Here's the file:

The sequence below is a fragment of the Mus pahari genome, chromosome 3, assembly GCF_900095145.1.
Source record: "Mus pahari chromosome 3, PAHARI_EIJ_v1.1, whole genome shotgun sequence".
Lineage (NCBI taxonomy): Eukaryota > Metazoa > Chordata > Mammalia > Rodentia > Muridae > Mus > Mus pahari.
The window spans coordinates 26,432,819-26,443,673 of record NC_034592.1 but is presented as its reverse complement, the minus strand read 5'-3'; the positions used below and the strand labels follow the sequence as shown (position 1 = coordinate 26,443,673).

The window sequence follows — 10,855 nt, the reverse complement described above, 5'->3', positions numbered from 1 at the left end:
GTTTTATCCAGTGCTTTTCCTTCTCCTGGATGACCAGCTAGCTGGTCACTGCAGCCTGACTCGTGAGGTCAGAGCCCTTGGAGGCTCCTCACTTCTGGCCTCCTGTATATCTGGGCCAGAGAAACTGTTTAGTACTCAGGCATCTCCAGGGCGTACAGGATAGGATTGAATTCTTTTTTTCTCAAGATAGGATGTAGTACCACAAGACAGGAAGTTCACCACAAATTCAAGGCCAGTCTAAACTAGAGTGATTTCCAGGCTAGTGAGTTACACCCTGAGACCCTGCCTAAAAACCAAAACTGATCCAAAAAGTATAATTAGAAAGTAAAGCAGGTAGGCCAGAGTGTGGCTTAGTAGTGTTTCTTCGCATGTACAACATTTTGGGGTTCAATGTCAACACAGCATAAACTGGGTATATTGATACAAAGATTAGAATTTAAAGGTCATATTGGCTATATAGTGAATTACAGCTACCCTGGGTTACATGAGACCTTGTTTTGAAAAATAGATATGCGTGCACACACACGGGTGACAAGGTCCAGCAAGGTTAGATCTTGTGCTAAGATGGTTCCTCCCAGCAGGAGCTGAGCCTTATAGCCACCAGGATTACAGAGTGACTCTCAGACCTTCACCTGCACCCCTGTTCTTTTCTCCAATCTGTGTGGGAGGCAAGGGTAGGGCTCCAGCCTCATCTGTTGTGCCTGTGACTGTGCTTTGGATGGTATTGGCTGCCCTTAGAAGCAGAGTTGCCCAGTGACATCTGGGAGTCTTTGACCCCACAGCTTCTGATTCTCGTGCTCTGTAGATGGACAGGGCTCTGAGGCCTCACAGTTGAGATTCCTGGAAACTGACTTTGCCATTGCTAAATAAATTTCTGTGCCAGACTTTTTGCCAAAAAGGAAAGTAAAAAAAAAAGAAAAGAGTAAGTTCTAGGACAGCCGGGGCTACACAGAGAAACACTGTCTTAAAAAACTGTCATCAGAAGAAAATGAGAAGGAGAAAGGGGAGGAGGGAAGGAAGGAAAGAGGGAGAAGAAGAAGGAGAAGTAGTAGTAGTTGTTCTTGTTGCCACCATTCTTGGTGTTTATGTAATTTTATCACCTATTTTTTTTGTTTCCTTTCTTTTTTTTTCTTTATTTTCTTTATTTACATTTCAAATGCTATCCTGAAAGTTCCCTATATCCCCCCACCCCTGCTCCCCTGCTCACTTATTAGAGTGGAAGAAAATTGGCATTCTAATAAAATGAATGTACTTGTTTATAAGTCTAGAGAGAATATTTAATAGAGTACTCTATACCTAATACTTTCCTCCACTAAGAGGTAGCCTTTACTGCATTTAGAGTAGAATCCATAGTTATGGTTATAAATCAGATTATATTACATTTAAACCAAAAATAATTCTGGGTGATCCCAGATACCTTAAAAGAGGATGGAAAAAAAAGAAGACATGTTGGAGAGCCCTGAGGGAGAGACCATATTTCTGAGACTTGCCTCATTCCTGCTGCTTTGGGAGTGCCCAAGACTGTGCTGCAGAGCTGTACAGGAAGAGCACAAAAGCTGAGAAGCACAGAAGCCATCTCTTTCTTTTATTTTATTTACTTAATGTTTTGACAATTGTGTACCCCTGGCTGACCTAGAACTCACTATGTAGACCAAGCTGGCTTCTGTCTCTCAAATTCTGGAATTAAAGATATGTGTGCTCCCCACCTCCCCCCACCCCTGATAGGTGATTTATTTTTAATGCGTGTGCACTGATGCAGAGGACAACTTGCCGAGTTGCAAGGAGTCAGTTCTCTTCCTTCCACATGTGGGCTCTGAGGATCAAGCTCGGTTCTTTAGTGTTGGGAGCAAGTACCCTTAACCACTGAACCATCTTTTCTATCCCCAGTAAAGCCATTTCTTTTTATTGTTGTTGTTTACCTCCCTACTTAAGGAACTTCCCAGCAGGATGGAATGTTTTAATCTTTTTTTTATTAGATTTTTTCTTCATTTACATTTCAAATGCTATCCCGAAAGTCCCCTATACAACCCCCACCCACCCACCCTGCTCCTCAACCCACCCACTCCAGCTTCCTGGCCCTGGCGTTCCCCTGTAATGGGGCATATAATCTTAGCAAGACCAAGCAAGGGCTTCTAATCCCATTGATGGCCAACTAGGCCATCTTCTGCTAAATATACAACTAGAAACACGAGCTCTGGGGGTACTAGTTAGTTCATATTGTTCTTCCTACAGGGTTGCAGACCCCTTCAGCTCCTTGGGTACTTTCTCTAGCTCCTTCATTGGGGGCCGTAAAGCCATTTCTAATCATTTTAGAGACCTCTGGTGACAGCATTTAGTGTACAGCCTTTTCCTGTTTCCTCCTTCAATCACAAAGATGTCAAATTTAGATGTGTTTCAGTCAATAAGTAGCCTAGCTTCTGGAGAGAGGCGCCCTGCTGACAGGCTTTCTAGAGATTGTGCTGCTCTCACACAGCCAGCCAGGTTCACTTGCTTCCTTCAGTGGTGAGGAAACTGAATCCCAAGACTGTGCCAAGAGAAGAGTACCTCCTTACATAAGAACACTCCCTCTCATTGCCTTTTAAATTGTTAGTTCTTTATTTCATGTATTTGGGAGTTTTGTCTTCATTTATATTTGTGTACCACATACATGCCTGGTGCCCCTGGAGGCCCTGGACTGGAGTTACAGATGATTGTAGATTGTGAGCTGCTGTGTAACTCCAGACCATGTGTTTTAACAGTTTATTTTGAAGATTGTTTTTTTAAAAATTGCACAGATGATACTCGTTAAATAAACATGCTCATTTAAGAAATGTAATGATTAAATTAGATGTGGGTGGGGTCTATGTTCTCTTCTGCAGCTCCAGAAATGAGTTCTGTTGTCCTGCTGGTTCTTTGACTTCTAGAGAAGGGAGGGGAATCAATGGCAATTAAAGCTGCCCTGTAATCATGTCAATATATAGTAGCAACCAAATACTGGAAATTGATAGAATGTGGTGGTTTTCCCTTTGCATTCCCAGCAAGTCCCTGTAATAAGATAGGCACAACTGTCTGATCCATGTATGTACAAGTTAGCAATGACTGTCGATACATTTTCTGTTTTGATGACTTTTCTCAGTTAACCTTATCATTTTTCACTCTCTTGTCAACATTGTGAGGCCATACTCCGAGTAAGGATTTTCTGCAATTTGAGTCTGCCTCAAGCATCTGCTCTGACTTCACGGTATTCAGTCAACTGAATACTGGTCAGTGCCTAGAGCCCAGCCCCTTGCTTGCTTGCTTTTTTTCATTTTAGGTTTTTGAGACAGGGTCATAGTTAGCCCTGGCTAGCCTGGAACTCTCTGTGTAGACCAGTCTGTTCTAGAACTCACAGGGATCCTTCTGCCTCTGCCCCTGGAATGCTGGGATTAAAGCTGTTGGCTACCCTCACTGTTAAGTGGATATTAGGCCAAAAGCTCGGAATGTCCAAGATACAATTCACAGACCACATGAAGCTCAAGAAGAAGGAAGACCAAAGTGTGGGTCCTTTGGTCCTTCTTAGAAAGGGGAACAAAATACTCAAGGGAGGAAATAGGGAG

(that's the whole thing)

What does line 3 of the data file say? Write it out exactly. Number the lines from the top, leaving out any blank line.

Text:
Lineage (NCBI taxonomy): Eukaryota > Metazoa > Chordata > Mammalia > Rodentia > Muridae > Mus > Mus pahari.